Monday, February 1, 2010
Full-throttle tweeding efforts underway
From City Journal:
Several dependency-promoting bills are gathering steam in Albany. In theory, current state law requires putatively homeless single mothers with an income to contribute a small portion of that income to the costs of their taxpayer-funded apartments. For instance, a single mother with two children and a monthly income of $1,000 could be asked to contribute around $160 a month for her private apartment. But when the city tried to enforce the contribution rule last spring, homeless advocates went ballistic, and the administration backed off. The city wants to start enforcing the rule again, but a bill sponsored by state senator Daniel Squadron of Brooklyn would forbid it.
The requirement is both fair—other low-income New Yorkers put far more of their income toward rent—and good policy. The absence of any rent requirement creates a powerful incentive to enter and stay in the system. It also undermines the reciprocity contract between taxpayers and welfare recipients that lies at the heart of welfare reform. The result: a nearly half-billion-dollar annual bill to house single mothers claiming homelessness.
Other pending legislation would forbid the city from medically evaluating a recipient’s claim that she was incapable of working; it would also allow enrollment in a four-year college to fulfill welfare’s work requirements. The first bill opens up a wide arena for fraud; the second ignores decades of pre- and post-welfare-reform experience showing that the best way for an unskilled worker to enter the workforce is actually to start working, rather than spend years in often fruitless “education and training” programs.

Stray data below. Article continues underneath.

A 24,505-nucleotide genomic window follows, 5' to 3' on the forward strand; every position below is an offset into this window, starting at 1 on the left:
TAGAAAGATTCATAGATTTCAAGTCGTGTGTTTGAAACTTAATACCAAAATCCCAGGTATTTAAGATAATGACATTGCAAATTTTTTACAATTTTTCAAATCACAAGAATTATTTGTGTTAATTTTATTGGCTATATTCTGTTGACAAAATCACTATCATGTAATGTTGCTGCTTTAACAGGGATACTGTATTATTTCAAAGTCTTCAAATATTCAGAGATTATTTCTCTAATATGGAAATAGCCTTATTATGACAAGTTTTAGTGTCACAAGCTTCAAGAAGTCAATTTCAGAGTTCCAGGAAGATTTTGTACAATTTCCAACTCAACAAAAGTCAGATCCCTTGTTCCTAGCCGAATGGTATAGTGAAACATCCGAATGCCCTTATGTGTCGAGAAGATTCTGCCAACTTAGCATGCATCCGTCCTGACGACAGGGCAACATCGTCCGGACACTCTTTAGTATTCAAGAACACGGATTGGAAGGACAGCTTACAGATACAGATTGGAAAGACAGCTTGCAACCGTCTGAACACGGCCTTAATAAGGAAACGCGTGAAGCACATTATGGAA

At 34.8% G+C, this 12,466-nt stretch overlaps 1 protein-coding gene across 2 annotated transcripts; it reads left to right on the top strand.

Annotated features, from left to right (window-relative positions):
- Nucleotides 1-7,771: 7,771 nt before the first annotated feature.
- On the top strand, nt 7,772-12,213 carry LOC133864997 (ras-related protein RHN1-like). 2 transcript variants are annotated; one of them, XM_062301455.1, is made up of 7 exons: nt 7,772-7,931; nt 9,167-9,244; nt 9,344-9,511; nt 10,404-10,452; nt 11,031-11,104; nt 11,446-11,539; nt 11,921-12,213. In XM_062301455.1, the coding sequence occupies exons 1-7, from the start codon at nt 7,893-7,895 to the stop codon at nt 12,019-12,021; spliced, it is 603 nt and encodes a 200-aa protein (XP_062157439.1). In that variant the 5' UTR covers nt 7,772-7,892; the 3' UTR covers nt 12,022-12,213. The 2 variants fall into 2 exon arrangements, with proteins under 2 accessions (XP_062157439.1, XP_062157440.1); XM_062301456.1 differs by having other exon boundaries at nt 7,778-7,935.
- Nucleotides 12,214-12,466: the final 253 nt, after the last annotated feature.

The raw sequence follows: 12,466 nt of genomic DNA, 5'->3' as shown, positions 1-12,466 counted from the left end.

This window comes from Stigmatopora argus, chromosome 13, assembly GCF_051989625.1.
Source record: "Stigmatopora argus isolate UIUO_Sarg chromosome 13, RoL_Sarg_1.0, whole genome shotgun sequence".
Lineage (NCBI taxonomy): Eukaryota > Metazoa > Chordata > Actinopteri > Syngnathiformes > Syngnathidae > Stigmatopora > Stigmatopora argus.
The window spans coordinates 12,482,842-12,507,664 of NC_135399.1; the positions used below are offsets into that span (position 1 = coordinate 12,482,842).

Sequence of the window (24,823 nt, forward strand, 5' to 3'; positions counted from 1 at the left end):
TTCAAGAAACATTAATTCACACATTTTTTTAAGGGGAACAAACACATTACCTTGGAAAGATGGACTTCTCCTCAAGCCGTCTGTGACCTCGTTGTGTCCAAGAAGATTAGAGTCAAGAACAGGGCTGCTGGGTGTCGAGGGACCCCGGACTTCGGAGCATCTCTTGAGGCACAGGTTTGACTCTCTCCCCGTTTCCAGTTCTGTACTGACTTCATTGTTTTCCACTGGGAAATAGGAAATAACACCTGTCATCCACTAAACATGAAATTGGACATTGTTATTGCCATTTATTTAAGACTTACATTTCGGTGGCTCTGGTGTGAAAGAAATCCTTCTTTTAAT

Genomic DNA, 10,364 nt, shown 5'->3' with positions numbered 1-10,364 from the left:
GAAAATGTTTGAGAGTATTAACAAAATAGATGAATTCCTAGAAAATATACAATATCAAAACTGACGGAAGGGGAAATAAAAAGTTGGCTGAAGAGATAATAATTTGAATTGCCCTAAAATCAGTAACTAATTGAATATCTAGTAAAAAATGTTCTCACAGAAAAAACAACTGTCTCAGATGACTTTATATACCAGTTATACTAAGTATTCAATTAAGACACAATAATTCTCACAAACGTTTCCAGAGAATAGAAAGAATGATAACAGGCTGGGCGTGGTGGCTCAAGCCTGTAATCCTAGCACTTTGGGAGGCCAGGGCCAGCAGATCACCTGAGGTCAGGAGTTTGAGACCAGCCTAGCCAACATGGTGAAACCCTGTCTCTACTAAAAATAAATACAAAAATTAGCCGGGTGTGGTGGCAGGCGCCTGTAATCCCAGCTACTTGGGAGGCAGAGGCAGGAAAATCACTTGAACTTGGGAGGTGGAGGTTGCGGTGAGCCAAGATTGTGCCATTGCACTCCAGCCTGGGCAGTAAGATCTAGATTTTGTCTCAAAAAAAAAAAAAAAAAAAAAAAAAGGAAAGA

If the Albany dependency brigades weren’t dangerous enough, the Obama administration has been conducting its own campaign for expanded welfare eligibility—not surprisingly, perhaps, given that some of the nation’s most influential welfare advocates now occupy key positions in the federal bureaucracy.
This double-sided attack on New York’s welfare reform lacks all empirical basis. Since 1995, the city’s welfare rolls have dropped nearly 70 percent, from 1.1 million to 350,000. Rather than increasing, as opponents of welfare reform warned, the child poverty rate in New York City dropped 34 percent during the same period, compared with a 5 percent drop nationwide. In 2008, New York City had the lowest child poverty rate—26.5 percent—and the lowest total poverty rate—18.2 percent—of the country’s eight largest cities.
Work, even at minimum wage, remains the best route out of poverty. When tax credits and medical and housing benefits are included, an average single mother of two with an $8.25-an-hour job in New York City receives a $63,000 annual income. On welfare alone, that same mother would pull in $43,000 a year—a whopping amount for non-work, to be sure, but still less than work provides.